Clothesline in Winter

Clothesline in Winter

Saturday, January 21, 2012

Learning From the Comrades: What the Chinese can Teach America

We had some pretty strong preconceptions before coming to China a few weeks ago.  Scenes of brave but hopeless students staring down tanks on Tiananmen Square; reports of house churches huddled in secret worship; images of thousands of factory workers slaving over electronic boards -- Our views were a mix of fact, fiction, and history.
Not all of those notions have been debunked, though some have.  It still is undeniable that the Chinese Communist Party holds onto power with an iron fist.  The state still controls the internet and the press as they wish.  The one-child policy often results in terrible consequences. And local people can’t do much about corrupt city officials who profit from business interests that contaminate the drinking water.
But that doesn’t mean that the state gets everything wrong.  As we say back home:  “Even a blind squirrel finds an acorn.” And this squirrel is by no means blind.
So I shouldn’t have been all that surprised to find much to like in China’s “12th Five-Year Plan for National Economic and Social Development.”  For communist leaders from Ho Chi Minh to Fidel Castro, the Five Year Plan (FYP) is the cornerstone of national policy.  In China, the plan is a broad blueprint: it sets overall objectives and goals related to social and economic growth and industrial planning in key sectors. And while the blueprint may or may not be carried out fully in practice, it tells you where the country wants to go, and what it’s willing to do to get there.
So what is China’s blueprint for the next five years?
Well, the catch-phrase is “inclusive growth” -- generally, restructuring China’s plans so that more people participate in its growing wealth.  And while it has its skeptics, it also has some impressive details.  For us, it’s notable that China has placed “protecting the environment” among its top three priorities. And what might that mean in specifics?  Well, here’s what we see:

The Plan:  Less coal, and increases in cleaner forms of energy
  1. Among the seven “strategic emerging industries” that Beijing will specifically support, four are vital to creation care: sustainable energy, energy conservation, environmental protection and clean-energy vehicles.  The Chinese government will invest US$700 billion in these industries, and the private sector will add a lot more.
  2. Reducing reliance on coal:  The plan calls for capping domestic coal production, and tripling wind, hydro and nuclear power generation.
  3. Cutting CO2 emissions per unit of GDP by 40-45%: Specific plans involve electric car battery technology, resulting in annual production of one million electric cars by 2015.
  4. Imposing a carbon tax on fossil fuels and developing a carbon trading system:  Until the “external costs” of fossil fuels – health costs, military costs to protect supply lines, costs of flooding and drought, costs of pollution cleanup – are included in the market price of fossil fuels, all other clean-energy efforts are hampered.  Someone pays them today, and the Chinese are handing the tab to the polluters.
  5. Measuring urban air pollution, and achieving “blue-sky-day” targets. Chinese city air is notoriously bad.  And they’re only now starting to use meaningful measurement devices.  People need to know what they’re breathing.
  6. 15% of energy from non-fossil fuels by 2020:  Beijing plans to invest heavily in new solar, wind, and nuclear technologies.
  7. Smart electric grid:  30% of China’s wind farms aren’t yet grid-connected because of an antiquated grid, much like the U.S.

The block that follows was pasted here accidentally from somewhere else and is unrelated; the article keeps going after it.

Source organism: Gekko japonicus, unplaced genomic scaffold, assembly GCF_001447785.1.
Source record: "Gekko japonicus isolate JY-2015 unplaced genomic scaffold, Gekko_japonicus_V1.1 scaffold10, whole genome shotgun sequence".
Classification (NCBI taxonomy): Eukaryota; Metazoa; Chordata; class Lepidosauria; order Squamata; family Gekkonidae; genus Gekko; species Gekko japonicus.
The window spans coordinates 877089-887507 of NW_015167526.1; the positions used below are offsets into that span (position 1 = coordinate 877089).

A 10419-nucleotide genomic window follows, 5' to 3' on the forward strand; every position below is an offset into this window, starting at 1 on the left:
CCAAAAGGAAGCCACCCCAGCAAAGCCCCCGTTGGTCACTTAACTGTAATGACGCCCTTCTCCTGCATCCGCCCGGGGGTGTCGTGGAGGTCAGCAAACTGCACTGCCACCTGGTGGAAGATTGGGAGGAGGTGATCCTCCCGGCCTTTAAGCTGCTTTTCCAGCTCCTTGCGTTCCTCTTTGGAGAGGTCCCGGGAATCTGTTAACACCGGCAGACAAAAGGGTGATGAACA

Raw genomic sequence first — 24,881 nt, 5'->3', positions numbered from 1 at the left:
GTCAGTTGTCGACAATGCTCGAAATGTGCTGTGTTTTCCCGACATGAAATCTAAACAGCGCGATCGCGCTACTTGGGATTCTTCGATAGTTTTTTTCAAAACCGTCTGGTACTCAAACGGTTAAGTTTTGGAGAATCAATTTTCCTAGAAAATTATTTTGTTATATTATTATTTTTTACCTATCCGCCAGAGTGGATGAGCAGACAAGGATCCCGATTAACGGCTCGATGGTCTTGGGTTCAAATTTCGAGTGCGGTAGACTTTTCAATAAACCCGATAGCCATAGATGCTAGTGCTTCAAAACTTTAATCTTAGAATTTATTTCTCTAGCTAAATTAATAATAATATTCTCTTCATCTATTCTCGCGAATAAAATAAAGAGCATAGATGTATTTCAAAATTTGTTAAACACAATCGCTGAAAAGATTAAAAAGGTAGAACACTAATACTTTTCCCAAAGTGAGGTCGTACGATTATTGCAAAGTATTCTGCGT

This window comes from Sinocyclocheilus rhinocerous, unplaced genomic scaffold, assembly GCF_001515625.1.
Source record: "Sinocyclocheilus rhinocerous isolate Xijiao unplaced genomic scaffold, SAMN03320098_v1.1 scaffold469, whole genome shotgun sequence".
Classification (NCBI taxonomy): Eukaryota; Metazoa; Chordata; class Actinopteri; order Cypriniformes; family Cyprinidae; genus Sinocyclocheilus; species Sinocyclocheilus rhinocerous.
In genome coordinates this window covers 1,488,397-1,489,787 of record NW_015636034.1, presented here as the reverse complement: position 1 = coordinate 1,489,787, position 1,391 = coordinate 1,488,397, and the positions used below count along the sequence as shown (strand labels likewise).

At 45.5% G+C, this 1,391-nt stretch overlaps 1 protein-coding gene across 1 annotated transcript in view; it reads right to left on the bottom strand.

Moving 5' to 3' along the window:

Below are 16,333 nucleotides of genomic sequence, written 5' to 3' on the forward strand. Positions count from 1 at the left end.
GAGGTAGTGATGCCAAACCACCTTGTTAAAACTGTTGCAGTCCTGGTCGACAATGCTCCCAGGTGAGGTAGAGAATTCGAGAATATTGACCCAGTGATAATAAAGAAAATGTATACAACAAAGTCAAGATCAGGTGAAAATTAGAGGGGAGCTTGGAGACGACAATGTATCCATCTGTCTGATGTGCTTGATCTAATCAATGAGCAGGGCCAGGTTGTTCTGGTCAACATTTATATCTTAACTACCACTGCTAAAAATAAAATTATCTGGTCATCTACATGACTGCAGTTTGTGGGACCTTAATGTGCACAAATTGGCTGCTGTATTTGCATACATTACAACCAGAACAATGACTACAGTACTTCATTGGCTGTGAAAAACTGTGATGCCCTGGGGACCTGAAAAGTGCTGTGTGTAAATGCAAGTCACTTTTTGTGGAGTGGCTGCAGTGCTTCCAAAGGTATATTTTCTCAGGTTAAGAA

8. Ten-fold return on energy-efficiency investments:  During the 11th FYP, China claims it enjoyed $10 of GDP for every $1 of government investment in the sector. During the 12th FYP, Beijing will invest another US$500 billion in energy efficiency.
Now, the Clothesline is no China expert.  Much may be lost, they say, between the cup and the lip.  But what if our own country had an effective policy to do half of those things?  Check that: What if we did one or two of them?
There’s a serious chance that we’ll find ourselves in 2016 – when we’re reading about the 13th Five-Year Plan – hopelessly behind these global competitors in matters that concern caring for God’s good earth. But it doesn’t have to be that way.  And it starts with people like us breaking our timid silence, and talking honestly about the demands of justice on the environmental policies of our country.
Thanks for reading, and may God bless you.

J. Elwood


  1. It's interesting that a country we so often see as backward in this area has laid out such progressive goals. Of course, it remains to be seen if they will be met, but it's more than we have done.
    It is also interesting to think that, just because we may differ ideologically from a government, party, country, or culture, it doesn't mean that they cannot have good ideas. It would be easy to say that, since this is a product of the Chinese Communist Party (of whom I tend to be pretty critical), it is inherently bad, dangerous, wrong, and should be ignored. But that would be reactionary, and not intellectually honest. This seems especially poignant in the current political climate - we, and our politicians, should be able to acknowledge that people of differing political persuasion have good and valid ideas without being attacked. As you say here, we can learn from each other, even if we disagree in important ways.

    Thanks for the thought-provoking post.

  2. Good points. We must not dishonor the victims of Tiananmen Square, or their forbears who perished in the Cultural Revolution or the Great Leap Forward, by acting like the Chinese regime has clean hands. But our own history is also marked by shameful episodes,including some that are ongoing, and may be again in the future.

    A good idea is good regardless of its source.